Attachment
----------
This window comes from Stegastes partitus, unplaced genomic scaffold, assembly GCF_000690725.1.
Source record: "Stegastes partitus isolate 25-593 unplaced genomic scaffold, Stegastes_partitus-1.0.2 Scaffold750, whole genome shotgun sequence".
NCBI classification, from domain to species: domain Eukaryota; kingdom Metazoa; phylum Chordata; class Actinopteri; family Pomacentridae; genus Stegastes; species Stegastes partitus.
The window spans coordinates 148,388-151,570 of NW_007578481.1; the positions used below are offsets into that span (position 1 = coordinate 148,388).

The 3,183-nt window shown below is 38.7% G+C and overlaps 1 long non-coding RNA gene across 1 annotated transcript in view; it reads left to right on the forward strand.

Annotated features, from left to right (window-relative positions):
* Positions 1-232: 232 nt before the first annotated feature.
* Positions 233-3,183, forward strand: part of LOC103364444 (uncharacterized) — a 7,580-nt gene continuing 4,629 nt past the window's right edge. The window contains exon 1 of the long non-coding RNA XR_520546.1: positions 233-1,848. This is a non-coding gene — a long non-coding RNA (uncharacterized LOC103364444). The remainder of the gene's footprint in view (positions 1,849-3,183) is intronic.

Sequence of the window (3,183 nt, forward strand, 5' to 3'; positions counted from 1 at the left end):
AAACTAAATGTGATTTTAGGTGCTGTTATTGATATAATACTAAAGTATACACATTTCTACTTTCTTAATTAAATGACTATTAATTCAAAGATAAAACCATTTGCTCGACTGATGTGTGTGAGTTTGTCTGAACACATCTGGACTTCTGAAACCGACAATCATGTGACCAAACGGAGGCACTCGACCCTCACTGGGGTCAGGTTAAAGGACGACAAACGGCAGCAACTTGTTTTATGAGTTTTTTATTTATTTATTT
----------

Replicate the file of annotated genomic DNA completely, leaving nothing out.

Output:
This window comes from Stegastes partitus, unplaced genomic scaffold, assembly GCF_000690725.1.
Source record: "Stegastes partitus isolate 25-593 unplaced genomic scaffold, Stegastes_partitus-1.0.2 Scaffold750, whole genome shotgun sequence".
NCBI classification, from domain to species: domain Eukaryota; kingdom Metazoa; phylum Chordata; class Actinopteri; family Pomacentridae; genus Stegastes; species Stegastes partitus.
The window spans coordinates 148,388-151,570 of NW_007578481.1; the positions used below are offsets into that span (position 1 = coordinate 148,388).

The 3,183-nt window shown below is 38.7% G+C and overlaps 1 long non-coding RNA gene across 1 annotated transcript in view; it reads left to right on the forward strand.

Annotated features, from left to right (window-relative positions):
* Positions 1-232: 232 nt before the first annotated feature.
* Positions 233-3,183, forward strand: part of LOC103364444 (uncharacterized) — a 7,580-nt gene continuing 4,629 nt past the window's right edge. The window contains exon 1 of the long non-coding RNA XR_520546.1: positions 233-1,848. This is a non-coding gene — a long non-coding RNA (uncharacterized LOC103364444). The remainder of the gene's footprint in view (positions 1,849-3,183) is intronic.

Sequence of the window (3,183 nt, forward strand, 5' to 3'; positions counted from 1 at the left end):
AAACTAAATGTGATTTTAGGTGCTGTTATTGATATAATACTAAAGTATACACATTTCTACTTTCTTAATTAAATGACTATTAATTCAAAGATAAAACCATTTGCTCGACTGATGTGTGTGAGTTTGTCTGAACACATCTGGACTTCTGAAACCGACAATCATGTGACCAAACGGAGGCACTCGACCCTCACTGGGGTCAGGTTAAAGGACGACAAACGGCAGCAACTTGTTTTATGAGTTTTTTATTTATTTATTT